Okay, so let’s say, hypothetically, that you were going to write a in a theological journal on a particular doctrine or an essay for school or whatever. It’s a hypothetical so make it whatever you want.
Question: What resources would you list in your bibliography?
Our primary resource is the bible; that is unquestioned. And we do not use outside resources to correct God’s holy text. Now for the big “However”. It is vital that we check ourselves (not the text) with the work of others.
Question: Am I the only person in church history who espouses this particular teaching?
If you are, that does not mean you are wrong. I say keep asking questions. Keep digging. Continue to break new ground. However, if you are among only one or two in church history to have unlocked this particular truth, it should at least give you pause.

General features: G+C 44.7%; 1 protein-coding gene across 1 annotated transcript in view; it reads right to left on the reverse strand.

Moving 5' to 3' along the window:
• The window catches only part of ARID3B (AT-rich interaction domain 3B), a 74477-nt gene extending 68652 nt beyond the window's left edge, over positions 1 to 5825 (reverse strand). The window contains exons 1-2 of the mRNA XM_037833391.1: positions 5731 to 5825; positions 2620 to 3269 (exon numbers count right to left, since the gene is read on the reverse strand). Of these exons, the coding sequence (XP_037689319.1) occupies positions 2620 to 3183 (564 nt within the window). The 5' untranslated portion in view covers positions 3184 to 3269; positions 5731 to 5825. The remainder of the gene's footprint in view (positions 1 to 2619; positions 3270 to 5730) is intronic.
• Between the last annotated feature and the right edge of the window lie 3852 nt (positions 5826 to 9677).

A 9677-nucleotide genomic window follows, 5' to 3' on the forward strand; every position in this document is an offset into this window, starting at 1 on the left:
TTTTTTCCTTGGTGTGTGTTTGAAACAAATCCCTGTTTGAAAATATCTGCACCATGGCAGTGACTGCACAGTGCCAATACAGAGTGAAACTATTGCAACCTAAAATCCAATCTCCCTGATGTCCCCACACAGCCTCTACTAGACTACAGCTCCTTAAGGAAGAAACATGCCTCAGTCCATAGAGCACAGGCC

Speculative theology is good and healthy for any student of the Word. Some of my fondest memories are my buddies and I exploring the Word like spelunkers with flashlights. Just be careful when claiming you’ve actually found something. Be careful you’re not shovelling pyrite for doctrine.
Let me propose something just to get you thinking. Think about your core doctrines. A great exercise for any theologian, even if you are not writing anything, is to build a solid bibliography for your foundational teachings. Let’s say you hold to the doctrine that cats are actually Satan’s minions. Who would you suggest I read on that subject? If someone forced you to create a reading list on the cats doctrine; who would be on it?
Again, you should think outside the lines and truly explore the scriptures. It is amazing. But you need to check yourself against the minds of others. Remember, we cannot push the boundaries if we don’t know what they are.
We cannot push the boundaries if we do not know what they are.